In spite of the fact that it’s neither fast nor furious, the Chevy Bolt is currently the most practical and economical Electric Vehicle. Hybrids (like the Volt and Prius) and pure EVs (like the Bolt and Teslas) have seen phenomenal growth over the past decade. Their popularity will continue to grow as battery costs decline and EV charging infrastructure improves.
The two most important considerations for EV drivers are up-front cost and range. At about $30k (with the $7,500 federal tax credit) and 238 miles of EV range, the Bolt excels on both of these dimensions. The only car that comes close is the upcoming Tesla Model 3 – which is expected to have similar pricing and range. Compared to the Tesla Model 3 the Bolt is more spacious and less luxurious (Car and Driver calls it “dweeby”). But the Bolt is shipping now in volume, and is very likely to become the best-selling EV in the U.S.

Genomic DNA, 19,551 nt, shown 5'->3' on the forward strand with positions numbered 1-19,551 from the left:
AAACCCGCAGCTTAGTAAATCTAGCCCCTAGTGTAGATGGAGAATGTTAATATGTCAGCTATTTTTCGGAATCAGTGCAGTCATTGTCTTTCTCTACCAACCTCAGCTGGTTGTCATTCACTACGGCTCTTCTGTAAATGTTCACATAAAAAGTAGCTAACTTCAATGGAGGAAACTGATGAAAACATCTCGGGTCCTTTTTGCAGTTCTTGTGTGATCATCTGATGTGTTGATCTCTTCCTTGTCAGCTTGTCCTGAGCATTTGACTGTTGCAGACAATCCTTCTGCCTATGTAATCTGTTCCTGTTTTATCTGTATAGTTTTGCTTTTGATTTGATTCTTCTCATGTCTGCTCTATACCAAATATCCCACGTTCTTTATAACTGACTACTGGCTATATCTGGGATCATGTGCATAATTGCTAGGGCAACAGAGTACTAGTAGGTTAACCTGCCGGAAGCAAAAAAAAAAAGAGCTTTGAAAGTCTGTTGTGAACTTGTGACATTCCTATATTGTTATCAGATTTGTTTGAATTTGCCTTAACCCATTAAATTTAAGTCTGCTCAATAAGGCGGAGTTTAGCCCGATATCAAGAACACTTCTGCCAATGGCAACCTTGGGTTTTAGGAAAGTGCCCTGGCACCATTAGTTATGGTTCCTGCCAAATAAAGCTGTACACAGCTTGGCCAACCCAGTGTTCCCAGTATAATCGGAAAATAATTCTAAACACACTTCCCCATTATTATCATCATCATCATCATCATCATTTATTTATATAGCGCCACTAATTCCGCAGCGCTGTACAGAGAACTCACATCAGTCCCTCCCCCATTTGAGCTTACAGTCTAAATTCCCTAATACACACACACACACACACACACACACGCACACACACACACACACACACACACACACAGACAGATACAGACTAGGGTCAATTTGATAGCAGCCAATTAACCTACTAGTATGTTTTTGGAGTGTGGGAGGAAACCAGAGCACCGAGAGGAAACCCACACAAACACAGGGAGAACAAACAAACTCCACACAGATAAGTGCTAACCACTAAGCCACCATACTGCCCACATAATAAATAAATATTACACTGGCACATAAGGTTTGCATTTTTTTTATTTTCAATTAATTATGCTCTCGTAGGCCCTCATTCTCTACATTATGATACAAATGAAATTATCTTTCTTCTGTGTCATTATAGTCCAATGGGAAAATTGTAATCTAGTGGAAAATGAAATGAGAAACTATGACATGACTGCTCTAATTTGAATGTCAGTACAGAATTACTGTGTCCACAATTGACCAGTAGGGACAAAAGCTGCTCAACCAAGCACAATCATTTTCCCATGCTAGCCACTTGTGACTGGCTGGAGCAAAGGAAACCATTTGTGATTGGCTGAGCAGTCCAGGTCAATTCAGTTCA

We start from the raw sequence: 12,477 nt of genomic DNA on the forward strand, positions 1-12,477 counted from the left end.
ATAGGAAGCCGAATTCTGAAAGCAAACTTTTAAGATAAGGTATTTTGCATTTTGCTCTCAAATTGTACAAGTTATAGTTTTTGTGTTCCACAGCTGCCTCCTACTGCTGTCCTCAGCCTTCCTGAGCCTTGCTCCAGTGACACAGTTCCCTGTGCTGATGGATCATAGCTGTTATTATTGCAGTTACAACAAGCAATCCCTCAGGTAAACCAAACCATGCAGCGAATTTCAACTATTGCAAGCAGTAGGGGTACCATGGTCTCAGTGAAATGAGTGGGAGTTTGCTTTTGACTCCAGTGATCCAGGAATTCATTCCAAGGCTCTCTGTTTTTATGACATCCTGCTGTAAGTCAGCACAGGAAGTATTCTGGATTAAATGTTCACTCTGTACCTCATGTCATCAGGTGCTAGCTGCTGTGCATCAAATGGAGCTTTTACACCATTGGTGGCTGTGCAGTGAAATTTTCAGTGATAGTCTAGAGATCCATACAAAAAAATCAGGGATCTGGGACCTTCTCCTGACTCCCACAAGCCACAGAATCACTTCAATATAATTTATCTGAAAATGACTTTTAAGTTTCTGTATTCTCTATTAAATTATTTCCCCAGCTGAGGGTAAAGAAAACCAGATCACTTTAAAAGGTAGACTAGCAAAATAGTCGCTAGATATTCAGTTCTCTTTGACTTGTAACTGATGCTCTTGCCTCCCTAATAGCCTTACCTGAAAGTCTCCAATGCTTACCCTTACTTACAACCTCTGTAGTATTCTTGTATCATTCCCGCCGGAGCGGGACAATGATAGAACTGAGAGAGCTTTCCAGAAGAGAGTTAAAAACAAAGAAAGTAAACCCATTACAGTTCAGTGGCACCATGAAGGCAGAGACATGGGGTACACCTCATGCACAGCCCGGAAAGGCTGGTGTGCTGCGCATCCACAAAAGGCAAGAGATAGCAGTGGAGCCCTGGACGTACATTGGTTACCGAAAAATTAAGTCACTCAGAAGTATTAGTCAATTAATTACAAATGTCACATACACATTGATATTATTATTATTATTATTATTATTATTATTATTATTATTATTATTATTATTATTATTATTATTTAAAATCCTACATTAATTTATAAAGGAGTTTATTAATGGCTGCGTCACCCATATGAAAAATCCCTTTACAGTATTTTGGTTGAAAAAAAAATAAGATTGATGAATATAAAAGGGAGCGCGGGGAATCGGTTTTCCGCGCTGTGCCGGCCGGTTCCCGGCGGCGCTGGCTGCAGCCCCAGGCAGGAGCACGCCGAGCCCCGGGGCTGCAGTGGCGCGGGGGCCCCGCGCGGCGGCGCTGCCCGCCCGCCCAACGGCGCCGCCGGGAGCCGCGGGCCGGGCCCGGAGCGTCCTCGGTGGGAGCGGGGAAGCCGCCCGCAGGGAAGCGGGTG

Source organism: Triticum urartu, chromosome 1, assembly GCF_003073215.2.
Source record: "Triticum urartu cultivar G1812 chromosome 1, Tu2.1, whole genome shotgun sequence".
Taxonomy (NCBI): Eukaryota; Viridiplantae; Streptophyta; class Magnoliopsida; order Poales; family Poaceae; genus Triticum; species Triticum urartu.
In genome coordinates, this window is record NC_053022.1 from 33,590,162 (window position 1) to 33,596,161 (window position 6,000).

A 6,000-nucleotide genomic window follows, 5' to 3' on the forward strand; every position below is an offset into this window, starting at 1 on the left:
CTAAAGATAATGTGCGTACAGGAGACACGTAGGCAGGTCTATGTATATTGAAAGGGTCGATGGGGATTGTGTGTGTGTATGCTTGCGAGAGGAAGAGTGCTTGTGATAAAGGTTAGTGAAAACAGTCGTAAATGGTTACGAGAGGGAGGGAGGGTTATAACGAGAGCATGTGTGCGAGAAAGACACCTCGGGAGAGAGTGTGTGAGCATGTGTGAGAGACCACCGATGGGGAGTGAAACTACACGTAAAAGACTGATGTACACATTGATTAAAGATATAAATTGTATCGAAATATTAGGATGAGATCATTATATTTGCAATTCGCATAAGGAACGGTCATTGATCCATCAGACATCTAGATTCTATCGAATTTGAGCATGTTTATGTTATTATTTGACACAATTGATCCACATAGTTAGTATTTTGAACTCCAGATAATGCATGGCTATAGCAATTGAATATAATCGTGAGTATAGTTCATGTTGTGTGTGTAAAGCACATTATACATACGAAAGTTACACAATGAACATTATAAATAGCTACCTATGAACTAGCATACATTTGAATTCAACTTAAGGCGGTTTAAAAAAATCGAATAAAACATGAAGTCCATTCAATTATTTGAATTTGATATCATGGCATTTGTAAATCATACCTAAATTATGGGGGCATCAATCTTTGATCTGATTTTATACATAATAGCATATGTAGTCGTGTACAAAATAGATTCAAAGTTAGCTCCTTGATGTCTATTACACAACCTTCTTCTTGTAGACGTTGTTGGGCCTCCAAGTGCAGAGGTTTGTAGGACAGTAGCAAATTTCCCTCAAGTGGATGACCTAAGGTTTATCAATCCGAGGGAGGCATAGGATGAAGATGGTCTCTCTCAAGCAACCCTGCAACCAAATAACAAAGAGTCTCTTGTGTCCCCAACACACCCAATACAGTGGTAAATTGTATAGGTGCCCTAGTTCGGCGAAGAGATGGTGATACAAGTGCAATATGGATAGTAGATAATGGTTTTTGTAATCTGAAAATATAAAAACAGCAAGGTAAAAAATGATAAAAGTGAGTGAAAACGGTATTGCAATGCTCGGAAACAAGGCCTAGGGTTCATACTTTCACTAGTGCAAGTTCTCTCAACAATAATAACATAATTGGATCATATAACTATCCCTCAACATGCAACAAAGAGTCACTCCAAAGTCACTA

EVs are clearly not for everyone. Where gas is cheap or electricity is expensive, a number of ordinary economy cars are more economical than the Bolt. And with gas engines there is no “range anxiety” that concerns almost every EV driver. Nevertheless, the benefits of EVs with 200+ miles of range that can be fueled by clean and inexpensive solar and wind are compelling. There’s no doubt in my mind that our grandchildren will be zipping around in cars that look more like the bubble cars in Woody Allen’s “Sleeper” than the rolling living rooms that have been on the roads for the last 75 years. For more about the inexorable trend toward EVs, Listen Up to The Energy Show on Renewable Energy World.